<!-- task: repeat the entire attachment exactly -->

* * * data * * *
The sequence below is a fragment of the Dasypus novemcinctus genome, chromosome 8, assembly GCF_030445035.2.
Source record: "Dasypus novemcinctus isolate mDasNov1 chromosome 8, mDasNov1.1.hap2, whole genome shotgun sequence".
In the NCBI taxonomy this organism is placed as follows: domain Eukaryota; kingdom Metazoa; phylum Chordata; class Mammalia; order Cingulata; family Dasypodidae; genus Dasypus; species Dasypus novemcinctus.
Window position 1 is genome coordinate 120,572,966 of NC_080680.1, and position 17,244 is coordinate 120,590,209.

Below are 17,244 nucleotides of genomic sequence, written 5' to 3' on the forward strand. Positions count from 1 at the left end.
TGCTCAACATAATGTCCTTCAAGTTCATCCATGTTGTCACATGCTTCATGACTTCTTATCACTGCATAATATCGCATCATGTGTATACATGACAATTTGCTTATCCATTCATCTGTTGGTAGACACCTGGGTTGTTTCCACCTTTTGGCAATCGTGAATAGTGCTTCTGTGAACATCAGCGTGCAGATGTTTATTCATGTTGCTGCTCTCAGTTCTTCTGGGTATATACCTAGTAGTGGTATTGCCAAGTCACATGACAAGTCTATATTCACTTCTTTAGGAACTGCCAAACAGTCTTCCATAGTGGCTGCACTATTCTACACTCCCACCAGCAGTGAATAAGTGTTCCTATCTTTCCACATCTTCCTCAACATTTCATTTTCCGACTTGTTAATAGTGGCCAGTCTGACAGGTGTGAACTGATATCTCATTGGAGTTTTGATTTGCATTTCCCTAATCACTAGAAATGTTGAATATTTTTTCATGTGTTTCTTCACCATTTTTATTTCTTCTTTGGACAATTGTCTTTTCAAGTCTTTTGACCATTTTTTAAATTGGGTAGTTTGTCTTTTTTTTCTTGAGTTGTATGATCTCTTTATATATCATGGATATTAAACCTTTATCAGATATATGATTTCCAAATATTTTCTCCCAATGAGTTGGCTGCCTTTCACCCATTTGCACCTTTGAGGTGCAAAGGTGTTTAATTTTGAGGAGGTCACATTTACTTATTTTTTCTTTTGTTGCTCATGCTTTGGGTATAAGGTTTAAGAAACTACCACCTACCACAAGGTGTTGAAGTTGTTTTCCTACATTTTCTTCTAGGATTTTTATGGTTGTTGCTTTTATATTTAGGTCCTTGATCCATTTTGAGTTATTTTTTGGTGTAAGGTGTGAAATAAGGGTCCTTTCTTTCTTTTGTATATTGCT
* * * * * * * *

The sequence below is a fragment of the Dasypus novemcinctus genome, chromosome 8, assembly GCF_030445035.2.
Source record: "Dasypus novemcinctus isolate mDasNov1 chromosome 8, mDasNov1.1.hap2, whole genome shotgun sequence".
In the NCBI taxonomy this organism is placed as follows: domain Eukaryota; kingdom Metazoa; phylum Chordata; class Mammalia; order Cingulata; family Dasypodidae; genus Dasypus; species Dasypus novemcinctus.
Window position 1 is genome coordinate 120,572,966 of NC_080680.1, and position 17,244 is coordinate 120,590,209.

Below are 17,244 nucleotides of genomic sequence, written 5' to 3' on the forward strand. Positions count from 1 at the left end.
TGCTCAACATAATGTCCTTCAAGTTCATCCATGTTGTCACATGCTTCATGACTTCTTATCACTGCATAATATCGCATCATGTGTATACATGACAATTTGCTTATCCATTCATCTGTTGGTAGACACCTGGGTTGTTTCCACCTTTTGGCAATCGTGAATAGTGCTTCTGTGAACATCAGCGTGCAGATGTTTATTCATGTTGCTGCTCTCAGTTCTTCTGGGTATATACCTAGTAGTGGTATTGCCAAGTCACATGACAAGTCTATATTCACTTCTTTAGGAACTGCCAAACAGTCTTCCATAGTGGCTGCACTATTCTACACTCCCACCAGCAGTGAATAAGTGTTCCTATCTTTCCACATCTTCCTCAACATTTCATTTTCCGACTTGTTAATAGTGGCCAGTCTGACAGGTGTGAACTGATATCTCATTGGAGTTTTGATTTGCATTTCCCTAATCACTAGAAATGTTGAATATTTTTTCATGTGTTTCTTCACCATTTTTATTTCTTCTTTGGACAATTGTCTTTTCAAGTCTTTTGACCATTTTTTAAATTGGGTAGTTTGTCTTTTTTTTCTTGAGTTGTATGATCTCTTTATATATCATGGATATTAAACCTTTATCAGATATATGATTTCCAAATATTTTCTCCCAATGAGTTGGCTGCCTTTCACCCATTTGCACCTTTGAGGTGCAAAGGTGTTTAATTTTGAGGAGGTCACATTTACTTATTTTTTCTTTTGTTGCTCATGCTTTGGGTATAAGGTTTAAGAAACTACCACCTACCACAAGGTGTTGAAGTTGTTTTCCTACATTTTCTTCTAGGATTTTTATGGTTGTTGCTTTTATATTTAGGTCCTTGATCCATTTTGAGTTATTTTTTGGTGTAAGGTGTGAAATAAGGGTCCTTTCTTTCTTTTGTATATTGCT